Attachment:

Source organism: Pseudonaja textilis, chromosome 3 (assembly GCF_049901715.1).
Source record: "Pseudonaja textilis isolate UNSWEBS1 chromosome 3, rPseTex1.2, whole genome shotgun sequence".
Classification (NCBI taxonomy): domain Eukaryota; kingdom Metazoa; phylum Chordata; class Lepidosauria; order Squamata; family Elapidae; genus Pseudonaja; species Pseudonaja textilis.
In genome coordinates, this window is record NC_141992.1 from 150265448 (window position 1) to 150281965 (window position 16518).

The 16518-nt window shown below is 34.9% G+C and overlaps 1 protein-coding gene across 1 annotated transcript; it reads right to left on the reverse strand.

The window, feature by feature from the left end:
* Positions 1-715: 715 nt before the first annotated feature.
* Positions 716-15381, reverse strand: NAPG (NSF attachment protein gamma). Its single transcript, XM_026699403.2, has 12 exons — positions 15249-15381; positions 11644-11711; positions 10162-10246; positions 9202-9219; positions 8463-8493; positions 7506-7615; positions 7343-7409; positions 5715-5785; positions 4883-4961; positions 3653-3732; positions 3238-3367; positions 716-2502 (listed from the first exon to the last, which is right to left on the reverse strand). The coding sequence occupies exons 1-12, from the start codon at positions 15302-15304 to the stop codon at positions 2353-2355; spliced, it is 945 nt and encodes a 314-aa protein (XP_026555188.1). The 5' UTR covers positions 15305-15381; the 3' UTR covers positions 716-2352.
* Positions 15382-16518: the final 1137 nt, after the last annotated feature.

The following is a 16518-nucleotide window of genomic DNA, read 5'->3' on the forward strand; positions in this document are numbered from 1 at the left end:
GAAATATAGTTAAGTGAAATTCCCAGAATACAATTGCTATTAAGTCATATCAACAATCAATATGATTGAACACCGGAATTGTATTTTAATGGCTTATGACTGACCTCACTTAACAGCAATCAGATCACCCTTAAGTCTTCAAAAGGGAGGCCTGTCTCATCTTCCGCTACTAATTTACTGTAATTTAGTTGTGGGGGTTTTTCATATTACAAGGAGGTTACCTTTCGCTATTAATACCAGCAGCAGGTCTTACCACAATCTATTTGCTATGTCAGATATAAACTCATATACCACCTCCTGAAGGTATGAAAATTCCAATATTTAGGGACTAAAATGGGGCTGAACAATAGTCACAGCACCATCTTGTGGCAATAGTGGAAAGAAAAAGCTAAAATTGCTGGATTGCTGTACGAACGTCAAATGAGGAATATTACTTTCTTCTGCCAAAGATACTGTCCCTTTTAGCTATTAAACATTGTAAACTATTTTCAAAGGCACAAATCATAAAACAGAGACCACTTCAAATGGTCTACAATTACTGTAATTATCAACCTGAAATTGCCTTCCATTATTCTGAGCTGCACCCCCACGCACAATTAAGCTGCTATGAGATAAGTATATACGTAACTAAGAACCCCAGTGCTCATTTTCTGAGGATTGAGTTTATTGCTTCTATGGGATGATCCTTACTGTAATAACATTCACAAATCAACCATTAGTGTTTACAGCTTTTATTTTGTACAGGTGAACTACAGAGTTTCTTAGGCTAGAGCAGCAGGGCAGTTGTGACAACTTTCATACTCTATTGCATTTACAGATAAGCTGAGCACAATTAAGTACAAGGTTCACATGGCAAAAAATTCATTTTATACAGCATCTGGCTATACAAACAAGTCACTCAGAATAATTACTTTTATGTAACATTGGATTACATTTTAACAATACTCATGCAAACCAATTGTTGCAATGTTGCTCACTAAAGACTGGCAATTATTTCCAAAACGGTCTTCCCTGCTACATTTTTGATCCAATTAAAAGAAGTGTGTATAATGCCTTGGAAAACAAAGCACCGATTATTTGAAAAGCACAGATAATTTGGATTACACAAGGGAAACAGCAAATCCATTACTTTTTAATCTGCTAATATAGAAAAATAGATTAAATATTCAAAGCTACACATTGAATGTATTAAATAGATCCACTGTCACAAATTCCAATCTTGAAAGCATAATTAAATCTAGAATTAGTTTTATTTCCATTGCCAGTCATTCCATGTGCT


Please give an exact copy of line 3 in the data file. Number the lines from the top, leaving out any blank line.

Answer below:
Classification (NCBI taxonomy): domain Eukaryota; kingdom Metazoa; phylum Chordata; class Lepidosauria; order Squamata; family Elapidae; genus Pseudonaja; species Pseudonaja textilis.